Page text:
In embodiments, the electromagnetic radiation may comprise one or more wavelengths from about 250 nm to about 2,500 nm. Specific examples of wavelengths include about 250 nm, about 500 nm, about 750 nm, about 1000 nm, about 1250 nm, about 1500 nm, about 1850 nm, about 2000 nm, about 2250 nm, about 2500 nm, and ranges between any two of these values. The source of electromagnetic radiation may be sunlight, simulated sunlight or a non-natural source such as, but not limited to an incandescent bulb, a flash tube, a LED, a laser, an IR lamp, a Xenon lamp, a UV lamps, a laser and a High Intensity Discharge lamp, or combinations thereof, selected portions thereof, or selected portions of combinations thereof.

In embodiments, the intensity of the electromagnetic radiation may be increased by passing it through at least one refractile material prior to exposing the graphite oxide to the electromagnetic radiation. The intensity of the electromagnetic radiation may be increased by passing 110 it through at least one converging lens prior to the exposing step 115. In embodiments, passing the electromagnetic radiation through a refractile material may increase the intensity by about 3,000 percent. In embodiments, the intensity of the electromagnetic radiation contacting the graphite oxide may be greater than about 1.1 watts/cm2. In other embodiments, the intensity of the electromagnetic radiation contacting the graphite oxide may be between about 0.5 watts/cm2 and about 7 watts/cm2, about 1 watt/cm2 and about 5 watts/cm2, about 1.5 watts/cm2 and about 3 watts/cm2, or any value or range of values in between.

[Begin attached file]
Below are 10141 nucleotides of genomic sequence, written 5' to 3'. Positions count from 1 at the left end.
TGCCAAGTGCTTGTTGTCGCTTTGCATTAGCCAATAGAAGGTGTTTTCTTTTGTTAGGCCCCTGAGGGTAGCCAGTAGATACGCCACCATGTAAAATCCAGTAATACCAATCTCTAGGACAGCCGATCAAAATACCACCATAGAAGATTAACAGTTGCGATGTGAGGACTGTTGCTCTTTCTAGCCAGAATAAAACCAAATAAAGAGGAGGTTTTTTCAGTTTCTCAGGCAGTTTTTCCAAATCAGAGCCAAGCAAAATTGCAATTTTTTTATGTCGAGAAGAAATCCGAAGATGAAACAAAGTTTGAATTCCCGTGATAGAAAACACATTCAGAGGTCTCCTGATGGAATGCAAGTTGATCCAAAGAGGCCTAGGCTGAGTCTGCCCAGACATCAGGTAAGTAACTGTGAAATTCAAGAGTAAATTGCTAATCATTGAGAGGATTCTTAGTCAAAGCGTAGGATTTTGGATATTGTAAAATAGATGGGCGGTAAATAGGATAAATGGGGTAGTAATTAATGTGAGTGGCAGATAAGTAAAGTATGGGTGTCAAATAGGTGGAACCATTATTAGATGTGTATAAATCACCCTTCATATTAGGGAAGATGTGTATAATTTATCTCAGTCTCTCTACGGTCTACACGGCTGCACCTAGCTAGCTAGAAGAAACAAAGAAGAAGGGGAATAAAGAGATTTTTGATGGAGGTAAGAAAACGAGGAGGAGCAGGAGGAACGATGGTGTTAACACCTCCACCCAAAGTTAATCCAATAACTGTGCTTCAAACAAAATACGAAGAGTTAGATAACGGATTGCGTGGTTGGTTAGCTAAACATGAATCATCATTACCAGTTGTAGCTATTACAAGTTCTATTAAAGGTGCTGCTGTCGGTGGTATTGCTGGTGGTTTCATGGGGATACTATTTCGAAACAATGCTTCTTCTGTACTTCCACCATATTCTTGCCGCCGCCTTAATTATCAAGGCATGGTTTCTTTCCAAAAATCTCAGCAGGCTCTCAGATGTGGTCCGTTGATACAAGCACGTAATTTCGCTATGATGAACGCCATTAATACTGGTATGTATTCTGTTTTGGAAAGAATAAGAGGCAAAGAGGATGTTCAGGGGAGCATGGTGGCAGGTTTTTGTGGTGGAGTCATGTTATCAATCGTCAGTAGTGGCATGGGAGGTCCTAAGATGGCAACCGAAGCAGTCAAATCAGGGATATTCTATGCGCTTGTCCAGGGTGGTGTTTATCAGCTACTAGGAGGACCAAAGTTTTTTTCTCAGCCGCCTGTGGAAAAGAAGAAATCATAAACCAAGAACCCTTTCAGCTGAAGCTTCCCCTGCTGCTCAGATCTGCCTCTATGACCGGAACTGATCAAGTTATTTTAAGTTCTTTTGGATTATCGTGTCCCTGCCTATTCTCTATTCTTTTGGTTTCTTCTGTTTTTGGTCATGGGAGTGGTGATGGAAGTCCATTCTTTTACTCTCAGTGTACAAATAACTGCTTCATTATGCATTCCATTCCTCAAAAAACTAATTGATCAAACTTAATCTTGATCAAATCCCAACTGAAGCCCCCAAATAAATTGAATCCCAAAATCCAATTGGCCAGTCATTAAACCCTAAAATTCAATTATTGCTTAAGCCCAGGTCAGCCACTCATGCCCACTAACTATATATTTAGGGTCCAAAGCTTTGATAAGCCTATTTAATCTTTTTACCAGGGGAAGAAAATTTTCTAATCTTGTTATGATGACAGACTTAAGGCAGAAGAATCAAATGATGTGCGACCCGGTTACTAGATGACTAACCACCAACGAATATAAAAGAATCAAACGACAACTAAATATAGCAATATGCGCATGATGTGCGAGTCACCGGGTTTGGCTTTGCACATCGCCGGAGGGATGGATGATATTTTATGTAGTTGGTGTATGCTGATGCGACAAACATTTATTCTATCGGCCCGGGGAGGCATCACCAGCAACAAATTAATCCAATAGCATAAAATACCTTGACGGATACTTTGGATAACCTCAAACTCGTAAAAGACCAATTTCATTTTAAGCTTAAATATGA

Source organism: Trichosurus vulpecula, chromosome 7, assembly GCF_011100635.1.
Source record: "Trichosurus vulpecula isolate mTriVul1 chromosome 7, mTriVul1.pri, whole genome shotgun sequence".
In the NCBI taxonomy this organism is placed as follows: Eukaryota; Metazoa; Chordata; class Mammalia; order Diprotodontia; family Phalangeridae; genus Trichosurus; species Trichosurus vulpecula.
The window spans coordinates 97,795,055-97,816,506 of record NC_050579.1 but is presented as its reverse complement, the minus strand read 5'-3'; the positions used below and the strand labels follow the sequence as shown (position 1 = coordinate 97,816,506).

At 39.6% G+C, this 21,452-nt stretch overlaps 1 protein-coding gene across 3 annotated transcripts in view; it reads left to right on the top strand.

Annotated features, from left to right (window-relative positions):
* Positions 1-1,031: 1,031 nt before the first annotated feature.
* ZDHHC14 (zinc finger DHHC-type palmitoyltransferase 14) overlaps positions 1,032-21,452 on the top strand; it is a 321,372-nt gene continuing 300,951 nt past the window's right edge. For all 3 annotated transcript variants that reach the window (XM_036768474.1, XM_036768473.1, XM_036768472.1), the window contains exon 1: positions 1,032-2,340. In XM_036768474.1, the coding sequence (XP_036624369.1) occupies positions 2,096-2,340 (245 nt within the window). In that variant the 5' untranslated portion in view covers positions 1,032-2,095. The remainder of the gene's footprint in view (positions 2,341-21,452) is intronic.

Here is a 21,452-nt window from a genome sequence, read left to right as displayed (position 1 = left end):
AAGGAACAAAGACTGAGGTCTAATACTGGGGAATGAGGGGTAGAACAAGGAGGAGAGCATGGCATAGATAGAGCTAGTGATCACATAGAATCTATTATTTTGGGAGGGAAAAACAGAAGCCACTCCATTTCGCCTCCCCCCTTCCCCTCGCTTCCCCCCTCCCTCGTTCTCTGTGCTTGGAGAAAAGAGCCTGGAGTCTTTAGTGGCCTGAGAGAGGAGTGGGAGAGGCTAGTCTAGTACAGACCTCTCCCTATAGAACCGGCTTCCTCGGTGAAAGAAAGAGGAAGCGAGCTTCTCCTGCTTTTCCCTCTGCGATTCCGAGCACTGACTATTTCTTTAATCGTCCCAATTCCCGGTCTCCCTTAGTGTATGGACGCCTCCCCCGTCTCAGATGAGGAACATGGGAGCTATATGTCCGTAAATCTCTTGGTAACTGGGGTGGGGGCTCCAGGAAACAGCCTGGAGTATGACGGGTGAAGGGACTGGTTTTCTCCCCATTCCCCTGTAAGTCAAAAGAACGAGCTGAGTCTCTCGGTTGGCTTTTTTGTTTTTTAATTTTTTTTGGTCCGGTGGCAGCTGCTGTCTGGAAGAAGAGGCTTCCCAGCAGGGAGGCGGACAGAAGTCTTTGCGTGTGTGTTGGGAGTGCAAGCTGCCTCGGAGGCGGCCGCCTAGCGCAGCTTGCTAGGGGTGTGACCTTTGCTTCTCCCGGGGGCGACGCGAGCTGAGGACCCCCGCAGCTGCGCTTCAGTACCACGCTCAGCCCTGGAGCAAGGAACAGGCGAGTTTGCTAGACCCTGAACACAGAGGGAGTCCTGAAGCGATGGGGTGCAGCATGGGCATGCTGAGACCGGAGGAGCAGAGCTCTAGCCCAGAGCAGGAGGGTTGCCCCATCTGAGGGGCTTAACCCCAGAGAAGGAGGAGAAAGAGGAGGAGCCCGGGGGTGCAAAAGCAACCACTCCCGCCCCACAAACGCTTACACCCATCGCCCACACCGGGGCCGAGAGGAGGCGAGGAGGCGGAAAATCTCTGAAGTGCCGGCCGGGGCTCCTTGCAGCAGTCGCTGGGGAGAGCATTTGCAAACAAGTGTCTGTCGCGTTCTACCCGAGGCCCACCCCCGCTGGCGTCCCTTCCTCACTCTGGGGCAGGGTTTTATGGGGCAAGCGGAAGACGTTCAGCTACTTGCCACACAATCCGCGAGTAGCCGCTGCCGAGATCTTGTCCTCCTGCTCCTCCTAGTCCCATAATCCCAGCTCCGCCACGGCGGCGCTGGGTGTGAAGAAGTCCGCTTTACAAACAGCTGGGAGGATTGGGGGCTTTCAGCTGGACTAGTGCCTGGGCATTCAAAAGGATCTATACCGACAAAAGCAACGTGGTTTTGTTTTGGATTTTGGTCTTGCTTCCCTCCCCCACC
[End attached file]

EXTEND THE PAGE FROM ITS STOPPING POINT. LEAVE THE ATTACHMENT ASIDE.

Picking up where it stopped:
In other embodiments, the electromagnetic radiation may be synthetically generated at the desired intensity or otherwise focused or concentrated to the desired intensity. In some embodiments, the electromagnetic radiation may be concentrated by reflecting off of a converging mirror.